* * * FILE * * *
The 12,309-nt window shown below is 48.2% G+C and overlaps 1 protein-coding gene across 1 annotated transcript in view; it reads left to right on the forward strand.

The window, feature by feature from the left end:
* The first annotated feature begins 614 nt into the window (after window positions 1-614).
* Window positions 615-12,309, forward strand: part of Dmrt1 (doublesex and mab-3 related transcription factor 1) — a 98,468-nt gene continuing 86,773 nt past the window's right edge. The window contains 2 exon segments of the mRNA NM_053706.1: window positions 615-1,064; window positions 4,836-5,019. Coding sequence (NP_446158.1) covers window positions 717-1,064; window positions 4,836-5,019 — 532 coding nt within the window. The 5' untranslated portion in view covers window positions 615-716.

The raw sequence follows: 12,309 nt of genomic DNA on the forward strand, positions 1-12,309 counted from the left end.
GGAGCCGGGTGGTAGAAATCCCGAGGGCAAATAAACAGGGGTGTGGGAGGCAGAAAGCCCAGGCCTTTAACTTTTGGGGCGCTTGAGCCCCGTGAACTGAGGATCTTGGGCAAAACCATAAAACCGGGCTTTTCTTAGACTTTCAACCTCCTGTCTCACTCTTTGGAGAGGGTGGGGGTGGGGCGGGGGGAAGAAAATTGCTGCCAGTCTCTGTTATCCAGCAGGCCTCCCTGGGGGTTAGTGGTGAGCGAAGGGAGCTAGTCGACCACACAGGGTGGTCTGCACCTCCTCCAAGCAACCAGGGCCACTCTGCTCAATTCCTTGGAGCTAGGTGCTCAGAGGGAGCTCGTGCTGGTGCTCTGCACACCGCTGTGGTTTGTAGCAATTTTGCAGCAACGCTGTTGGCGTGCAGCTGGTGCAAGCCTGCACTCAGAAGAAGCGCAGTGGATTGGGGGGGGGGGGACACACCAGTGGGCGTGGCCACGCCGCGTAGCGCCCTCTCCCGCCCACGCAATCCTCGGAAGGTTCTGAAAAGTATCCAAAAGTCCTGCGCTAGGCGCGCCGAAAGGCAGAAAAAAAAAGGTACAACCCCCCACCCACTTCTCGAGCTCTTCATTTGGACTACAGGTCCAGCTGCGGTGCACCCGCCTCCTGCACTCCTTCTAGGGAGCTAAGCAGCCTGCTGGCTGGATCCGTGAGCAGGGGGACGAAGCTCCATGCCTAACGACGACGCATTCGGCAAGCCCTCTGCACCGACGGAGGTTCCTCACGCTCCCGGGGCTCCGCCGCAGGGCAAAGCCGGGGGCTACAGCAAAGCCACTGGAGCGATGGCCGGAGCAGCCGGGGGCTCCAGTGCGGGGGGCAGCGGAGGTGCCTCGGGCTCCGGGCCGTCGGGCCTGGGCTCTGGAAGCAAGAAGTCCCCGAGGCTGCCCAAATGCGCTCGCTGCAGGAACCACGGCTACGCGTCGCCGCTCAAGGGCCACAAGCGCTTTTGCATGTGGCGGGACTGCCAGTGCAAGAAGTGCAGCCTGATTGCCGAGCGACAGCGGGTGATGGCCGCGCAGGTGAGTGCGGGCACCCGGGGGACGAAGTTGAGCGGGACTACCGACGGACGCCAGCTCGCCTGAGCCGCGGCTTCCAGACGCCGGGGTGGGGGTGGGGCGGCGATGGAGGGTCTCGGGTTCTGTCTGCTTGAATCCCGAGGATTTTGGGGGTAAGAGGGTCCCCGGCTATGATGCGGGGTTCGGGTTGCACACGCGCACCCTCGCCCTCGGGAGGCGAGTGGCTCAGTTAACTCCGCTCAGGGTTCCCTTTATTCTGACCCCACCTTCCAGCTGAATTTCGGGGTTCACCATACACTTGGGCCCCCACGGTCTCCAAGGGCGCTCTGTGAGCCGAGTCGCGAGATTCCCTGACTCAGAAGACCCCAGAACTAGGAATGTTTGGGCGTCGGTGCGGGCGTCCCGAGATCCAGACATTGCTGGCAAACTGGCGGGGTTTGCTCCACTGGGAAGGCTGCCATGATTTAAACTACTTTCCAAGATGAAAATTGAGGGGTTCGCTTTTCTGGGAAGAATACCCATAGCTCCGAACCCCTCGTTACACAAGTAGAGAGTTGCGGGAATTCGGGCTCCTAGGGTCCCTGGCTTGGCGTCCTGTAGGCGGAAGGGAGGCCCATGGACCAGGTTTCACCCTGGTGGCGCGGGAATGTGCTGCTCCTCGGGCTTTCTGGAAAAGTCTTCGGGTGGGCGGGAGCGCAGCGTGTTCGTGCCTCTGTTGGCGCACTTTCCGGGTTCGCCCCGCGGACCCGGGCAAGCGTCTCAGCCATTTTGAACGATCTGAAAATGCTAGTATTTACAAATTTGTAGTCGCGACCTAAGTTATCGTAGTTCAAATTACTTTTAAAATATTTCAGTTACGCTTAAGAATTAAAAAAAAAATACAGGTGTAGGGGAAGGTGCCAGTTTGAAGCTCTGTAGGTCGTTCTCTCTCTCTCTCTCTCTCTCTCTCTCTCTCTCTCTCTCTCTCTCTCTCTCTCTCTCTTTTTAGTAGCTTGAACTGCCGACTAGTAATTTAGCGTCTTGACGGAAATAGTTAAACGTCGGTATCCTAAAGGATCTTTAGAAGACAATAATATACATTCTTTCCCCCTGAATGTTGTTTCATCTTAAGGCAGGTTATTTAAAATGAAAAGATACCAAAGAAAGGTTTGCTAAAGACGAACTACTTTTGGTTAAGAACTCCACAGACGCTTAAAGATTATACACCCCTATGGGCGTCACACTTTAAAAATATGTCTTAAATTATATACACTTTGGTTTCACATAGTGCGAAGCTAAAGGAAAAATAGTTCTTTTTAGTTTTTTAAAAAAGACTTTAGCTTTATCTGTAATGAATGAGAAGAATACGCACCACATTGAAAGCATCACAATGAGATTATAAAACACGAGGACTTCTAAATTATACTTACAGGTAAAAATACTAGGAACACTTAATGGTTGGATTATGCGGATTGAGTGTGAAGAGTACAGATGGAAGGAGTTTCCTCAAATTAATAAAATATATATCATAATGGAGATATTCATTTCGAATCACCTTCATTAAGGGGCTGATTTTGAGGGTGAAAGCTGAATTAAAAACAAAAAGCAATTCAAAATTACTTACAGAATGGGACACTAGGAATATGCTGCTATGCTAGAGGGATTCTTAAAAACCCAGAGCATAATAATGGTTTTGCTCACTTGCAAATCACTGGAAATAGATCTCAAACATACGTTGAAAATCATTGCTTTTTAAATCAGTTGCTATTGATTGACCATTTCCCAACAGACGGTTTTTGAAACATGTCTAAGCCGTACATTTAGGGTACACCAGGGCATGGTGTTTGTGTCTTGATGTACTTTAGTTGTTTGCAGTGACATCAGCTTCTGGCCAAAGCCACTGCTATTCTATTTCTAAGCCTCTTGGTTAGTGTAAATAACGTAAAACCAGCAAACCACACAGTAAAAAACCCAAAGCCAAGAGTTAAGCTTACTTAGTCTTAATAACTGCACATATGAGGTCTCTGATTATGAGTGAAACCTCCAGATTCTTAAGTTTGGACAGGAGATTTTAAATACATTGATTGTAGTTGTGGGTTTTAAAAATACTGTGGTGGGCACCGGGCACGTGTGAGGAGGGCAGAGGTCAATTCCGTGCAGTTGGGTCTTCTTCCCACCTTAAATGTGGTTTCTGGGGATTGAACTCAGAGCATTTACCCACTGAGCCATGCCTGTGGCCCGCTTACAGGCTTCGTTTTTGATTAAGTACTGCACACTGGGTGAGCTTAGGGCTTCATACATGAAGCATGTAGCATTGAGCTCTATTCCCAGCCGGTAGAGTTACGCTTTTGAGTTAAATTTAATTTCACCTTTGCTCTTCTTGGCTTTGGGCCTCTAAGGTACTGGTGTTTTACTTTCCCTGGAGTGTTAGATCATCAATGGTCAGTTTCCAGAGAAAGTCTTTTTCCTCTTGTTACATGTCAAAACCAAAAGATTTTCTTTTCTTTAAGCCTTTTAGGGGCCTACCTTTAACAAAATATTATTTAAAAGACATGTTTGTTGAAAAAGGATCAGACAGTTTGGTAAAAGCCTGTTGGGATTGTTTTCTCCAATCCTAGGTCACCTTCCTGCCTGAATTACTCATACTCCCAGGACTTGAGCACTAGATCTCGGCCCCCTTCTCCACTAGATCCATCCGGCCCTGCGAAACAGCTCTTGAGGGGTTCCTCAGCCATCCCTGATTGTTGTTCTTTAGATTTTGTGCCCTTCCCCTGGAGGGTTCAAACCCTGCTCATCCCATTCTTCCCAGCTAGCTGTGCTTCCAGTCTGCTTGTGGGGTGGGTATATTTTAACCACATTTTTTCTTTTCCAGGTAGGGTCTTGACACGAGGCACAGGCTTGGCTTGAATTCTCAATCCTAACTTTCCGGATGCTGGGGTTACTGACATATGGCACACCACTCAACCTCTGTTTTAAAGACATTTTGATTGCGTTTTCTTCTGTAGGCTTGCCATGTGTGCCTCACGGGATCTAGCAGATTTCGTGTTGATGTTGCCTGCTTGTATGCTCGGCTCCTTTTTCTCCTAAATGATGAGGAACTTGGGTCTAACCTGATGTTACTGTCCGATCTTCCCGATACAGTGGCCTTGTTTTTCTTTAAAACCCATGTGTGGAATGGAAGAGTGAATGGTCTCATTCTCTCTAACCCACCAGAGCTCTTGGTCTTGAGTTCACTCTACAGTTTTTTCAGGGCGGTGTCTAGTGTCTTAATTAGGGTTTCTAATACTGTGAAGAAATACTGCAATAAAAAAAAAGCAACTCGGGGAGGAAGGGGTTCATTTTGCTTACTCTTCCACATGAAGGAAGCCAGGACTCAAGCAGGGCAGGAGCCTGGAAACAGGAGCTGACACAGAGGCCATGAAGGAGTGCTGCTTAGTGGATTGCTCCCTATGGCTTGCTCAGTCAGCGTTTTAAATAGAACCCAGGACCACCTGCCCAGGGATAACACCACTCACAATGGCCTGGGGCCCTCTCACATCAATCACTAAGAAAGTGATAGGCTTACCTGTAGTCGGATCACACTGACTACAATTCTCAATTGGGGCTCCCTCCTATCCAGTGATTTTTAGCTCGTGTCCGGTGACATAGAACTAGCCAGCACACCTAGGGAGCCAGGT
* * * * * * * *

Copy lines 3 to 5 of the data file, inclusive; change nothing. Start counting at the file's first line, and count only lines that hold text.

* The first annotated feature begins 614 nt into the window (after window positions 1-614).
* Window positions 615-12,309, forward strand: part of Dmrt1 (doublesex and mab-3 related transcription factor 1) — a 98,468-nt gene continuing 86,773 nt past the window's right edge. The window contains 2 exon segments of the mRNA NM_053706.1: window positions 615-1,064; window positions 4,836-5,019. Coding sequence (NP_446158.1) covers window positions 717-1,064; window positions 4,836-5,019 — 532 coding nt within the window. The 5' untranslated portion in view covers window positions 615-716.

The raw sequence follows: 12,309 nt of genomic DNA on the forward strand, positions 1-12,309 counted from the left end.